Monday, December 26, 2011

Budgeting after the holidays

So you’ve blown your budget on Christmas presents, and after playing Santa it’s time to pay the piper.

One of the most popular New Year’s resolutions, after dieting, is budgeting. Once you start receiving the bills in January, you’ll have to trim the fat from your spending.

You need a two-mode attack plan: Knock out what you spent this past Christmas and make sure you don’t overspend this coming year.

Payoff plan
Don’t just pay the minimum on those credit card bills. Have you learned nothing from The Easy Budget? Pay as much extra as you can afford every pay period to get them down.

If you’re using a budget plan, such as The Easy Budget, you would take this money out of one of your budget categories like Debt. If that category is already being used up to pay off other debts you’ll have to dip into another category, such as Entertainment, Miscellaneous, or something else. Then you’ll just have to live lean in that category until you pay off your Christmas shopping bills.

Savings plan
Once you’ve paid off last Christmas’ bills it’s time to make sure you don’t repeat past mistakes. Remember the old Christmas clubs from days of yore? Create your own.

Many banks, such as ING, allow you to easily create sub-accounts that you can name anything you like. If yours does, just give one the name “Christmas Club” and sock away a certain amount each pay period so you’ll have enough to buy next Christmas’ gifts. That way you won’t go into debt.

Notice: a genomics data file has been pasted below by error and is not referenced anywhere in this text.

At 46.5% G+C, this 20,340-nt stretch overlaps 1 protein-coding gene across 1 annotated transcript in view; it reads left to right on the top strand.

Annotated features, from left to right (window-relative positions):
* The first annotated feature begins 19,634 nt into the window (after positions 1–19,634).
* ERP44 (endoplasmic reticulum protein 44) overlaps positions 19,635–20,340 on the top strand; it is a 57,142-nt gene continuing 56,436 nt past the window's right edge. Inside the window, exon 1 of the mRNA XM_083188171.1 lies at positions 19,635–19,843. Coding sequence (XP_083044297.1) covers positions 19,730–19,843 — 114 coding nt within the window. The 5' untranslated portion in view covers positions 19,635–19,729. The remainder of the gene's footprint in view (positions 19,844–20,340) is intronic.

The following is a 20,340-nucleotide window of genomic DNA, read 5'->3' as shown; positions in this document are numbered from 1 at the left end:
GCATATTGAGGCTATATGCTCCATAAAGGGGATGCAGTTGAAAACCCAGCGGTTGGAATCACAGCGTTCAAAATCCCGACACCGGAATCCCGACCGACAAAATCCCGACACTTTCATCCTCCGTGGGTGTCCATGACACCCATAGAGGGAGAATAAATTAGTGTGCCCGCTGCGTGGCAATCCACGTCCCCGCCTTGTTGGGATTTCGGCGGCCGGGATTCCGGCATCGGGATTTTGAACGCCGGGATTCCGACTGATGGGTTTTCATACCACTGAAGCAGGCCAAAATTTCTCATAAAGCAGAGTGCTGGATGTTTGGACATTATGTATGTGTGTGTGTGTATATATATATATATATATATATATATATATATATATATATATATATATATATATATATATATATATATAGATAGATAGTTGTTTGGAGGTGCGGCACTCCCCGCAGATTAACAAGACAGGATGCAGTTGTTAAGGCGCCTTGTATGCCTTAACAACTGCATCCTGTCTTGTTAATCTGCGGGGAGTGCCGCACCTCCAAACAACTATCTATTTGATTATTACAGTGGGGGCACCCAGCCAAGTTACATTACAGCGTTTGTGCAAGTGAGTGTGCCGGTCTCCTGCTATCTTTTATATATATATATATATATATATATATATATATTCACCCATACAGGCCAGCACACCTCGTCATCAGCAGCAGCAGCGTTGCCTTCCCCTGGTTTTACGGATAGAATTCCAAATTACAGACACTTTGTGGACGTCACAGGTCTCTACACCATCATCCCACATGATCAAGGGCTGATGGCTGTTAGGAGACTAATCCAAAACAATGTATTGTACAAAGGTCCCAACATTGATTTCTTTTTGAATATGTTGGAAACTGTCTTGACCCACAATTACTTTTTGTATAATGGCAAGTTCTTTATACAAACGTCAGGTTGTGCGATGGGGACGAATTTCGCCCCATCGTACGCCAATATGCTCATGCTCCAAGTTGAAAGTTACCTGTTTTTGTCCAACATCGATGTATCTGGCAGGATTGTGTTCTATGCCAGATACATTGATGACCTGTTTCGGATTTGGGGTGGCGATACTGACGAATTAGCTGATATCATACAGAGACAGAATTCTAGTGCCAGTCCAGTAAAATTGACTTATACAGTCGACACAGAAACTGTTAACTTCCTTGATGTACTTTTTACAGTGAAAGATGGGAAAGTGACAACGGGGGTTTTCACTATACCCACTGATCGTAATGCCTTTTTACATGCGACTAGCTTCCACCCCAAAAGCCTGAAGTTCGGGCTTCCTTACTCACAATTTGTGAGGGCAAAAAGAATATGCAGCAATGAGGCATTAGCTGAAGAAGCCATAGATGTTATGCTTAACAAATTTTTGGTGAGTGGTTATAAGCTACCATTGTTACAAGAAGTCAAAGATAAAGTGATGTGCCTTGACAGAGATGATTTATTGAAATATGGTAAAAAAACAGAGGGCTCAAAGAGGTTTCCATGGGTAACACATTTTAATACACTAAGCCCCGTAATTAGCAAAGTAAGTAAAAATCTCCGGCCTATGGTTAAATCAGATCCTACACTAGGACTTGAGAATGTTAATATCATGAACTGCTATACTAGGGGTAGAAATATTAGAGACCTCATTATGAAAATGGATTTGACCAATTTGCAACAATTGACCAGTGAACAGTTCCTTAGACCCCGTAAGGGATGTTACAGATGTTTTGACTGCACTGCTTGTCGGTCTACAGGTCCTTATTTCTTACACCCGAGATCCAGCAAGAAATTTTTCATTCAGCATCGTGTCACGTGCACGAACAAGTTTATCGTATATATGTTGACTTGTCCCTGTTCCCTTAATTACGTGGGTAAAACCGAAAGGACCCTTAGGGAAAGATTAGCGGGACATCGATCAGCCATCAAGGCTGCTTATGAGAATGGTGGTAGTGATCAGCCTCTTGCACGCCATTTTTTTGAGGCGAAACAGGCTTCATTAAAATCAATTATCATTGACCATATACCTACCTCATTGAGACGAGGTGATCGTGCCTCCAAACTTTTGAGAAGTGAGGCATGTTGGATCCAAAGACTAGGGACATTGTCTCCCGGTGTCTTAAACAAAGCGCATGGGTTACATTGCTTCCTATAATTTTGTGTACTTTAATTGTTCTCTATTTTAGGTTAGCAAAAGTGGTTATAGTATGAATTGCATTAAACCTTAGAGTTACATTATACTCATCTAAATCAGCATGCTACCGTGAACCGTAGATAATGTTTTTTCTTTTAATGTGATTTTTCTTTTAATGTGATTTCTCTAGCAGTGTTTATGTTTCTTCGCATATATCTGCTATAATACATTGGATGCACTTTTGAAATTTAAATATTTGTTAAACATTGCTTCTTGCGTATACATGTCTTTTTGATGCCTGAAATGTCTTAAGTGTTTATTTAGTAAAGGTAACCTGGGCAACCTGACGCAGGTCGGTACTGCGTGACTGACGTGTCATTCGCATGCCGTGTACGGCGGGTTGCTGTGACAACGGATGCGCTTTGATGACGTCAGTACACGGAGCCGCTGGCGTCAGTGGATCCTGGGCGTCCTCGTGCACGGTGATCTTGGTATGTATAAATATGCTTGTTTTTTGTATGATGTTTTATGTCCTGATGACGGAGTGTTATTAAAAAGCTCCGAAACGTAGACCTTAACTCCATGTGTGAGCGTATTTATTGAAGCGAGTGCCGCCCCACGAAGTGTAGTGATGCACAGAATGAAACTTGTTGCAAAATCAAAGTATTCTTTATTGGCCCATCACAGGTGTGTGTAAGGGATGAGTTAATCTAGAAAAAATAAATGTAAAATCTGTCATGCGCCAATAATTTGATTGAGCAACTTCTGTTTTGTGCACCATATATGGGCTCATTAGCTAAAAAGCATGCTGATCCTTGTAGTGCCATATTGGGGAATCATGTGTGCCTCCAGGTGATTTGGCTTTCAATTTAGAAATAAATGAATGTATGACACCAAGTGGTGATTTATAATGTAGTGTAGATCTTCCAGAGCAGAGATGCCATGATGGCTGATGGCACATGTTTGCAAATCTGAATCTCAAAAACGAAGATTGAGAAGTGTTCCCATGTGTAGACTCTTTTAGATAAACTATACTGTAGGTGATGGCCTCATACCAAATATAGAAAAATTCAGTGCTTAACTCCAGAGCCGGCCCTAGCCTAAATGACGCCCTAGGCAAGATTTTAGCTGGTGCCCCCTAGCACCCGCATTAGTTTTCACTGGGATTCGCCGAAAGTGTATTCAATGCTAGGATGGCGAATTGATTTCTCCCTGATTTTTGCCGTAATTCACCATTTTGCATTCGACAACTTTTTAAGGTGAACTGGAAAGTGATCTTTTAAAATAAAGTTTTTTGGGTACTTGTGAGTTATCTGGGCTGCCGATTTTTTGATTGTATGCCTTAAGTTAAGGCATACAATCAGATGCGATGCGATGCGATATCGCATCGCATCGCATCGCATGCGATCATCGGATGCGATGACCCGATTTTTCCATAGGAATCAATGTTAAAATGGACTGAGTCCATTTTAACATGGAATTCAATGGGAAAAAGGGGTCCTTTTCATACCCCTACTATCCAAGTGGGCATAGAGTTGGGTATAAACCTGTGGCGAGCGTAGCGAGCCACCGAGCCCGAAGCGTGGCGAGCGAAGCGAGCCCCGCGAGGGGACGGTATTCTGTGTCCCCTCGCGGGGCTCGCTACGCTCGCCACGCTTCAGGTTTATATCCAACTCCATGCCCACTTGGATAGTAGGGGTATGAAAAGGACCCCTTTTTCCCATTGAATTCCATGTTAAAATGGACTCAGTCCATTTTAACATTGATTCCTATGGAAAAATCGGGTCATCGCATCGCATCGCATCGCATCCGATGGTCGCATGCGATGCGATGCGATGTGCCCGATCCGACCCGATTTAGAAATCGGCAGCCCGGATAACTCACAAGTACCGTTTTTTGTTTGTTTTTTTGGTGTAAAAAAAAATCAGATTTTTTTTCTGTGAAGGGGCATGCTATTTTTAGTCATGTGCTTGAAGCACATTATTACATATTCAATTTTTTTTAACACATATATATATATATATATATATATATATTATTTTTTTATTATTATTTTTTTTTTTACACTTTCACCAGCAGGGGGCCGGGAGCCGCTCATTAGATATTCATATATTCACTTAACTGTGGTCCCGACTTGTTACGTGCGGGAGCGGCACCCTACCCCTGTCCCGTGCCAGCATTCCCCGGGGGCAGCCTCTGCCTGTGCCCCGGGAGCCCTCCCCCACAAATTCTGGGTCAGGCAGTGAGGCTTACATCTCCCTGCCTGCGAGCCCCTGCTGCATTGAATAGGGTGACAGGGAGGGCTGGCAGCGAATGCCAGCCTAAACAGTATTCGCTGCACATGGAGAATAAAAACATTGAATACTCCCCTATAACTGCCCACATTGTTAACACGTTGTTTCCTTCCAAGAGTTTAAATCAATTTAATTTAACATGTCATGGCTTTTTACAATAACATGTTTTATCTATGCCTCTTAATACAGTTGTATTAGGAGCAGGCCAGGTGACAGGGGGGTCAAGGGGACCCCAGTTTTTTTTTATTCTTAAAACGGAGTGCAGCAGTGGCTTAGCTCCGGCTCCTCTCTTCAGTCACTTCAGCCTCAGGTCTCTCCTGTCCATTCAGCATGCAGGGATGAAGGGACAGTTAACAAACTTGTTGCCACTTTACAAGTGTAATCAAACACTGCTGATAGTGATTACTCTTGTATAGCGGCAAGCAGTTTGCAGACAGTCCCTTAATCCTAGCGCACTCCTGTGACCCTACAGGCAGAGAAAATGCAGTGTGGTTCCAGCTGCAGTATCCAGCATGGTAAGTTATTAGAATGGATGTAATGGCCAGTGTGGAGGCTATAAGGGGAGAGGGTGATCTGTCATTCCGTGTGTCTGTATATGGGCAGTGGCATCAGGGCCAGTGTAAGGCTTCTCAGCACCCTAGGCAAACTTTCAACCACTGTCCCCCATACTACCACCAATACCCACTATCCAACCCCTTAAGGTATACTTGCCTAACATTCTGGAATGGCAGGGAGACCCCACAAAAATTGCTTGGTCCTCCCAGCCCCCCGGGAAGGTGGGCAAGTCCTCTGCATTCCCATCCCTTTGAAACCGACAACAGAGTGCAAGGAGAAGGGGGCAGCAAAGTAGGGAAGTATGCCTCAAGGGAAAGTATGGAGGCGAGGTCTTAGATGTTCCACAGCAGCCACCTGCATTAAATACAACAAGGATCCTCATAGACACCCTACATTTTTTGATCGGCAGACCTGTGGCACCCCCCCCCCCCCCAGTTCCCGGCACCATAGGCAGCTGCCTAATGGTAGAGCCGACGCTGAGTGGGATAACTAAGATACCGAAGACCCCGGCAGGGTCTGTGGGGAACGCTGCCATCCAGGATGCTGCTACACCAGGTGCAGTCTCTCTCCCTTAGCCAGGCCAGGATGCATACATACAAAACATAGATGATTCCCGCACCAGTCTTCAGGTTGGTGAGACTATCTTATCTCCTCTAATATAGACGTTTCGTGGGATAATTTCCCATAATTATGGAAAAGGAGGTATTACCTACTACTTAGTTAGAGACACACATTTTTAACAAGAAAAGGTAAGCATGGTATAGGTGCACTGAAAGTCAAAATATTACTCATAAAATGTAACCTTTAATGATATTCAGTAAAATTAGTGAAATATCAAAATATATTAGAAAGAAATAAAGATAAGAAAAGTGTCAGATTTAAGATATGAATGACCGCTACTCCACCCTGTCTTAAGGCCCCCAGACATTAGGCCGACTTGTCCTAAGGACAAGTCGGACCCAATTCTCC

If you can’t easily make a special account through your bank, put the money in your regular savings account and keep up with how much of it is your Christmas fund.

How do you know how much you’ll need? Just look at last Christmas’ bills. Once you done that, take the number of pay periods between now and next Christmas and divide the amount you intend to spend by the number of pay periods and you’ve got the amount you need to sock away each pay period.

Buy throughout the year
Stores don’t run sales only on Black Friday, Cyber Monday and the day after Christmas; they run sales throughout the year. If you see something on sale in May that would be a perfect gift for someone on your list, buy it. Then save it for Christmas. My wife did that very thing for me this Christmas. And I did it for her on our first anniversary.

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Photo: Library of Congress, Prints & Photographs Division, FSA-OWI Collection, [reproduction number,  LC-USF34-082017-E DLC (b&w film nitrate neg.)]

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